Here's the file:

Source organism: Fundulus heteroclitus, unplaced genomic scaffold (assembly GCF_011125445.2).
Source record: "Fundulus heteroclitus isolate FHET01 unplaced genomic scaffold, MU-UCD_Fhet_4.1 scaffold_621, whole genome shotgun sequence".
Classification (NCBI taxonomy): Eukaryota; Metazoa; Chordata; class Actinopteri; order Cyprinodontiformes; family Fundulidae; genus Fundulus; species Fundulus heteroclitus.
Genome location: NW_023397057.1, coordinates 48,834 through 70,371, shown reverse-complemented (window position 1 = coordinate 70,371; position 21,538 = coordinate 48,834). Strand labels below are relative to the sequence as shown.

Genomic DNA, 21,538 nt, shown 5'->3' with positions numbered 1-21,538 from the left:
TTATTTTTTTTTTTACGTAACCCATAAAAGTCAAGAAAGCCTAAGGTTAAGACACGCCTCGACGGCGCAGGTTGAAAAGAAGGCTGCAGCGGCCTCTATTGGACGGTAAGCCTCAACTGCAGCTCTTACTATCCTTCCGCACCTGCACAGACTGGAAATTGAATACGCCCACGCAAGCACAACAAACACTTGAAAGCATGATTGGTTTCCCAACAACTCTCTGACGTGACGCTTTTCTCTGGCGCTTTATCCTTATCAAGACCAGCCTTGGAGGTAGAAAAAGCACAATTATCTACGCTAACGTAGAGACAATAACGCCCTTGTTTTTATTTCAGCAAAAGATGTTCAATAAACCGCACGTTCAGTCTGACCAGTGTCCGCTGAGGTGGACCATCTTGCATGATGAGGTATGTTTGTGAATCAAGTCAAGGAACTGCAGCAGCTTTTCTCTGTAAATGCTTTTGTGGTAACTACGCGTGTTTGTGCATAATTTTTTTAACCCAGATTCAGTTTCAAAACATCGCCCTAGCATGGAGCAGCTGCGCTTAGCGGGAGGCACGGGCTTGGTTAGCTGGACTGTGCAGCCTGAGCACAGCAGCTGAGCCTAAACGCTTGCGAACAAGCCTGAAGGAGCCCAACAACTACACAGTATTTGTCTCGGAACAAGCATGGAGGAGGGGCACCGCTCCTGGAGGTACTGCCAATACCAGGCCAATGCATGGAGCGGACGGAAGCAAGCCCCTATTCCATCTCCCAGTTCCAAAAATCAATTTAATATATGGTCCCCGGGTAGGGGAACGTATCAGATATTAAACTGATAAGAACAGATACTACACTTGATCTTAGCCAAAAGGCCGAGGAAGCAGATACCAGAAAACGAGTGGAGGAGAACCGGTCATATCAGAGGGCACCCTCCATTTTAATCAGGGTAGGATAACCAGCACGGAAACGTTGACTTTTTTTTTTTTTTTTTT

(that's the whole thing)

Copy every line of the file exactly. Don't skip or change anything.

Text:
Source organism: Fundulus heteroclitus, unplaced genomic scaffold (assembly GCF_011125445.2).
Source record: "Fundulus heteroclitus isolate FHET01 unplaced genomic scaffold, MU-UCD_Fhet_4.1 scaffold_621, whole genome shotgun sequence".
Classification (NCBI taxonomy): Eukaryota; Metazoa; Chordata; class Actinopteri; order Cyprinodontiformes; family Fundulidae; genus Fundulus; species Fundulus heteroclitus.
Genome location: NW_023397057.1, coordinates 48,834 through 70,371, shown reverse-complemented (window position 1 = coordinate 70,371; position 21,538 = coordinate 48,834). Strand labels below are relative to the sequence as shown.

Genomic DNA, 21,538 nt, shown 5'->3' with positions numbered 1-21,538 from the left:
TTATTTTTTTTTTTACGTAACCCATAAAAGTCAAGAAAGCCTAAGGTTAAGACACGCCTCGACGGCGCAGGTTGAAAAGAAGGCTGCAGCGGCCTCTATTGGACGGTAAGCCTCAACTGCAGCTCTTACTATCCTTCCGCACCTGCACAGACTGGAAATTGAATACGCCCACGCAAGCACAACAAACACTTGAAAGCATGATTGGTTTCCCAACAACTCTCTGACGTGACGCTTTTCTCTGGCGCTTTATCCTTATCAAGACCAGCCTTGGAGGTAGAAAAAGCACAATTATCTACGCTAACGTAGAGACAATAACGCCCTTGTTTTTATTTCAGCAAAAGATGTTCAATAAACCGCACGTTCAGTCTGACCAGTGTCCGCTGAGGTGGACCATCTTGCATGATGAGGTATGTTTGTGAATCAAGTCAAGGAACTGCAGCAGCTTTTCTCTGTAAATGCTTTTGTGGTAACTACGCGTGTTTGTGCATAATTTTTTTAACCCAGATTCAGTTTCAAAACATCGCCCTAGCATGGAGCAGCTGCGCTTAGCGGGAGGCACGGGCTTGGTTAGCTGGACTGTGCAGCCTGAGCACAGCAGCTGAGCCTAAACGCTTGCGAACAAGCCTGAAGGAGCCCAACAACTACACAGTATTTGTCTCGGAACAAGCATGGAGGAGGGGCACCGCTCCTGGAGGTACTGCCAATACCAGGCCAATGCATGGAGCGGACGGAAGCAAGCCCCTATTCCATCTCCCAGTTCCAAAAATCAATTTAATATATGGTCCCCGGGTAGGGGAACGTATCAGATATTAAACTGATAAGAACAGATACTACACTTGATCTTAGCCAAAAGGCCGAGGAAGCAGATACCAGAAAACGAGTGGAGGAGAACCGGTCATATCAGAGGGCACCCTCCATTTTAATCAGGGTAGGATAACCAGCACGGAAACGTTGACTTTTTTTTTTTTTTTTTT